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most common form of fat (95% of fat eaten); consists of the molecule glycerol, plus three individual fatty acids and is primarily made up of carbon, oxygen, and hydrogen
found primarily in cell membranes; consists of a hydrophilic head and and hydrophobic tails, important b/c of their affinity to water inside the cytoplasm and fluid that surrounds the cells
best known sterol
cholesterol, part of the cell membrane and essential for making steroid hormones, bile, and vitamin D
not completely saturated by hydrogen, has a gap in it where hydrogen atoms are missing; may be liquid or solid at room temperature
fatty acids that have two or more double bonds or areas of unsaturation; behave mostly as a liquid and have a high degree of unsaturation
essential fatty acids must come from your diet because
humans do not have the capability of making double bond systems
fatty acids are
a "chain" formation of chemicals that be from 2 to 20 plus carbons long; these serve as starter materials to make various hormones or making longer chain fats
Why do cold water marine species exhibit an abundance of unsaturated fat?
Because the arachadonic fatty acid helps marine species survive in sub-freezing temperatures by keeping the cell membranes from solidifying; this allows marine species to live in harsh environments
excellent sources of unsaturated fats and essential fatty acids
walnuts, flaxseeds, peanuts, almonds, soybeans, corn oil, soybean oil, canola oil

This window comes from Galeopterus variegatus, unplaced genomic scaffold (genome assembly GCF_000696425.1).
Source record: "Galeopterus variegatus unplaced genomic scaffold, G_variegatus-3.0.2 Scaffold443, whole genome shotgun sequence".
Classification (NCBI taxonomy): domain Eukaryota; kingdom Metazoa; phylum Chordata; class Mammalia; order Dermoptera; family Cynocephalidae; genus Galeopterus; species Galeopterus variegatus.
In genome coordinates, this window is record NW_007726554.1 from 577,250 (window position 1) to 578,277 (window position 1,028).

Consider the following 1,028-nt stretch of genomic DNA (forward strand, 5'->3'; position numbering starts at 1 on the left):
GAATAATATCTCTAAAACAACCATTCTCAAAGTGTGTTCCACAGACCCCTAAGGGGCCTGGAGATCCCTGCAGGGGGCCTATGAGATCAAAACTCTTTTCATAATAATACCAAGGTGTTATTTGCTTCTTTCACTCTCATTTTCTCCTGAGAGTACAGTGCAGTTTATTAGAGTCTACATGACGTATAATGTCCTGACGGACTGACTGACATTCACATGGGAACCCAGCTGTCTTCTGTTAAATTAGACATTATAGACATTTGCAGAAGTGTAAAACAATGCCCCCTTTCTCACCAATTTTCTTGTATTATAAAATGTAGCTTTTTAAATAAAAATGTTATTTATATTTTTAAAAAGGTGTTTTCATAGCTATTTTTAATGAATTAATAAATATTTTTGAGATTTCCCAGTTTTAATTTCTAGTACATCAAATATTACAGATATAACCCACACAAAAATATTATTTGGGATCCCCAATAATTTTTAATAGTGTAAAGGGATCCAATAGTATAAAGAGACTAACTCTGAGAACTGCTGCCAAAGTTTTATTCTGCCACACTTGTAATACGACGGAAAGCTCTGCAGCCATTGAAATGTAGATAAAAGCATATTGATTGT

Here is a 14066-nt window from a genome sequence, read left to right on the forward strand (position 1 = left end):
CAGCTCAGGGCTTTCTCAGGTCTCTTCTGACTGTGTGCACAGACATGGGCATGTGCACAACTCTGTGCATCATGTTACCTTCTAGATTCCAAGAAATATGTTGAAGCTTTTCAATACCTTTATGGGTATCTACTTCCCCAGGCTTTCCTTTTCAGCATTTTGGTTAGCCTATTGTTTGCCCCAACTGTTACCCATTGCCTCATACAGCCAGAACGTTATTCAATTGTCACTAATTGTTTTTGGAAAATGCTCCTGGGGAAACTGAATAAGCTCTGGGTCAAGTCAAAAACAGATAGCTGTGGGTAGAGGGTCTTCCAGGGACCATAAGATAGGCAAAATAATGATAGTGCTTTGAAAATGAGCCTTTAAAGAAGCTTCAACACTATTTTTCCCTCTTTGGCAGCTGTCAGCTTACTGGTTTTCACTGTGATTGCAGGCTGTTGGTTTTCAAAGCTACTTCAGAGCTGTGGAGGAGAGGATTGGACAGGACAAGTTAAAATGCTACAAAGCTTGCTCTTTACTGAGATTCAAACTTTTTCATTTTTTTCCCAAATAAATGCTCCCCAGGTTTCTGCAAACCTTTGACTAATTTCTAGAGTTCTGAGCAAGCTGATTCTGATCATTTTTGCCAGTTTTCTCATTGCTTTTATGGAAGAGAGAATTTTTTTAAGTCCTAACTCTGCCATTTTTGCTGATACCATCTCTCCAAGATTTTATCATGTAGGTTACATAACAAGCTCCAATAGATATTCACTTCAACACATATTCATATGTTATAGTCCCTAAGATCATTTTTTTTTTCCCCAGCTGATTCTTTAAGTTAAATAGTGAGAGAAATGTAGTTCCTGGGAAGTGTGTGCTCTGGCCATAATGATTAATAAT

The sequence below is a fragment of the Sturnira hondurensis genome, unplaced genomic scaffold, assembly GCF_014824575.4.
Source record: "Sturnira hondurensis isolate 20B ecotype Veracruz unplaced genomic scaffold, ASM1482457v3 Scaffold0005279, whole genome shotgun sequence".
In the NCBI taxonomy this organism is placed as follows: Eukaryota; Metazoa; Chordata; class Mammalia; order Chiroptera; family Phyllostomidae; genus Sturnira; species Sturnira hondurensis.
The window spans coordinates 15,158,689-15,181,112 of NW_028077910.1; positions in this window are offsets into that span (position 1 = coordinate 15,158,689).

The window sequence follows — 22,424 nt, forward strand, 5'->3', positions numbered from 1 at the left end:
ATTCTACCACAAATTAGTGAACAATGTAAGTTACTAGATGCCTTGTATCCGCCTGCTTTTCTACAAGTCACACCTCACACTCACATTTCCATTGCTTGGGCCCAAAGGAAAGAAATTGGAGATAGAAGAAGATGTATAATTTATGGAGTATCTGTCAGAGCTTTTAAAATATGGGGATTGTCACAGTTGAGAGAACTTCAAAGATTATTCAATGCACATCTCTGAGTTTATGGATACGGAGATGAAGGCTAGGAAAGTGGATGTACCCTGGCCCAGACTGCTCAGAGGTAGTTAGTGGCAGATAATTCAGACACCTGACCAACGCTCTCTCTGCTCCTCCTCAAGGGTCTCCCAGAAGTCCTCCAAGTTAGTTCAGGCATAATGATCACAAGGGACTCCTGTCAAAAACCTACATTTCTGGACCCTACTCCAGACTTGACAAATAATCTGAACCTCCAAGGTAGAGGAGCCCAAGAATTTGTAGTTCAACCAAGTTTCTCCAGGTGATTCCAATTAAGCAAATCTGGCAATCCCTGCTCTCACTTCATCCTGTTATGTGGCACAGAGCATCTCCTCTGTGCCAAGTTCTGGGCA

a group of compounds found in the body and in our diets that are relatively insoluble in water
functions of fat
provides essential fatty acids and fat-soluble vitamins (a, d, e, and k), contributes to the sensory experience of eating food, a protecting agent to absorb shock helping maintain cell intergrity
molecules made up of fat and protein that act as delivery truck when considering the movement of fat in the body
lipoprotein delivers fat from the intestine to the liver via the lymphatic system (usually), very high in triglyceride
VLDL (very low density lipoprotein)
carries fat made in the liver and delivers it to other cells, shrinks into LDL as deliveries persevere
LDL (low density lipoprotein)
carries cholesterol to the cells, receptors enable clearing of cholesterol from the circulatory system
HDL (high density lipoprotein)
carries fats from cells back to the liver for elimination or recycling
LDL is often called "bad cholesterol" because of...
its implication in the development of heart disease
hardened fat deposits that look like dimples on the body; occur when fat crystalizes and forms a crystalline structure which causes it to solidify
the disease that results when there are not enough carbohydrates in the diet to completely allow for the oxidation of fat (symptoms: drowsiness and headaches)
serious consequences of atherosclerosis...
block of major artery, heart attack, stroke, aneurysm, ballooning of the artery, gangrene or phlebitis
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